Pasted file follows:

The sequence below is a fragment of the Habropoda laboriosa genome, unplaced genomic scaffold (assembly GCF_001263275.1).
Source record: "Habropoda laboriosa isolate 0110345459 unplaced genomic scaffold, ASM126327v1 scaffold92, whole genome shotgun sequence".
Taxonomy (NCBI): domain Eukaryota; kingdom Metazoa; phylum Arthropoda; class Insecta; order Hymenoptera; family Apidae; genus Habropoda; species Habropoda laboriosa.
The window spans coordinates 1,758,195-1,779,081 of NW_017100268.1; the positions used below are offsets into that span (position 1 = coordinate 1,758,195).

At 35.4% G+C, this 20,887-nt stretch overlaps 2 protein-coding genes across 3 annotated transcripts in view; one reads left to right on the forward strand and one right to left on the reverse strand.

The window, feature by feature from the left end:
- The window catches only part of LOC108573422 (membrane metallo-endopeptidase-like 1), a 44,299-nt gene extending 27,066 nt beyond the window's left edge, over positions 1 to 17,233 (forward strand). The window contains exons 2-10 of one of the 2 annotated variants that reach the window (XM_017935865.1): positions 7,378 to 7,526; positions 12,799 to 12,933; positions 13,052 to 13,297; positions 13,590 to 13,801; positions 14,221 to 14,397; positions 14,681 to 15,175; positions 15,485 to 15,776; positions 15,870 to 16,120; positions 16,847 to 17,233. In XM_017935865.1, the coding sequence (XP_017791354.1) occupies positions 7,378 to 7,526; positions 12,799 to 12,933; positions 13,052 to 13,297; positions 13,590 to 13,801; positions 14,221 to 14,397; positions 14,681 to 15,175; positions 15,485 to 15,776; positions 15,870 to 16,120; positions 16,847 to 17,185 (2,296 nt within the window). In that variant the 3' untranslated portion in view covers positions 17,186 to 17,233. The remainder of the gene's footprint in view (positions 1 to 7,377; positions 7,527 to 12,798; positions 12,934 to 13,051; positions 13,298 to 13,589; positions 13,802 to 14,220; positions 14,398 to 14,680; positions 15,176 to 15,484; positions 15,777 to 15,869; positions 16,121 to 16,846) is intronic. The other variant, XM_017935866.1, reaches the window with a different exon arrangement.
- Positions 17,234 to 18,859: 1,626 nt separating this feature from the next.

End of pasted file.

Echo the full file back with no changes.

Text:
The sequence below is a fragment of the Habropoda laboriosa genome, unplaced genomic scaffold (assembly GCF_001263275.1).
Source record: "Habropoda laboriosa isolate 0110345459 unplaced genomic scaffold, ASM126327v1 scaffold92, whole genome shotgun sequence".
Taxonomy (NCBI): domain Eukaryota; kingdom Metazoa; phylum Arthropoda; class Insecta; order Hymenoptera; family Apidae; genus Habropoda; species Habropoda laboriosa.
The window spans coordinates 1,758,195-1,779,081 of NW_017100268.1; the positions used below are offsets into that span (position 1 = coordinate 1,758,195).

At 35.4% G+C, this 20,887-nt stretch overlaps 2 protein-coding genes across 3 annotated transcripts in view; one reads left to right on the forward strand and one right to left on the reverse strand.

The window, feature by feature from the left end:
- The window catches only part of LOC108573422 (membrane metallo-endopeptidase-like 1), a 44,299-nt gene extending 27,066 nt beyond the window's left edge, over positions 1 to 17,233 (forward strand). The window contains exons 2-10 of one of the 2 annotated variants that reach the window (XM_017935865.1): positions 7,378 to 7,526; positions 12,799 to 12,933; positions 13,052 to 13,297; positions 13,590 to 13,801; positions 14,221 to 14,397; positions 14,681 to 15,175; positions 15,485 to 15,776; positions 15,870 to 16,120; positions 16,847 to 17,233. In XM_017935865.1, the coding sequence (XP_017791354.1) occupies positions 7,378 to 7,526; positions 12,799 to 12,933; positions 13,052 to 13,297; positions 13,590 to 13,801; positions 14,221 to 14,397; positions 14,681 to 15,175; positions 15,485 to 15,776; positions 15,870 to 16,120; positions 16,847 to 17,185 (2,296 nt within the window). In that variant the 3' untranslated portion in view covers positions 17,186 to 17,233. The remainder of the gene's footprint in view (positions 1 to 7,377; positions 7,527 to 12,798; positions 12,934 to 13,051; positions 13,298 to 13,589; positions 13,802 to 14,220; positions 14,398 to 14,680; positions 15,176 to 15,484; positions 15,777 to 15,869; positions 16,121 to 16,846) is intronic. The other variant, XM_017935866.1, reaches the window with a different exon arrangement.
- Positions 17,234 to 18,859: 1,626 nt separating this feature from the next.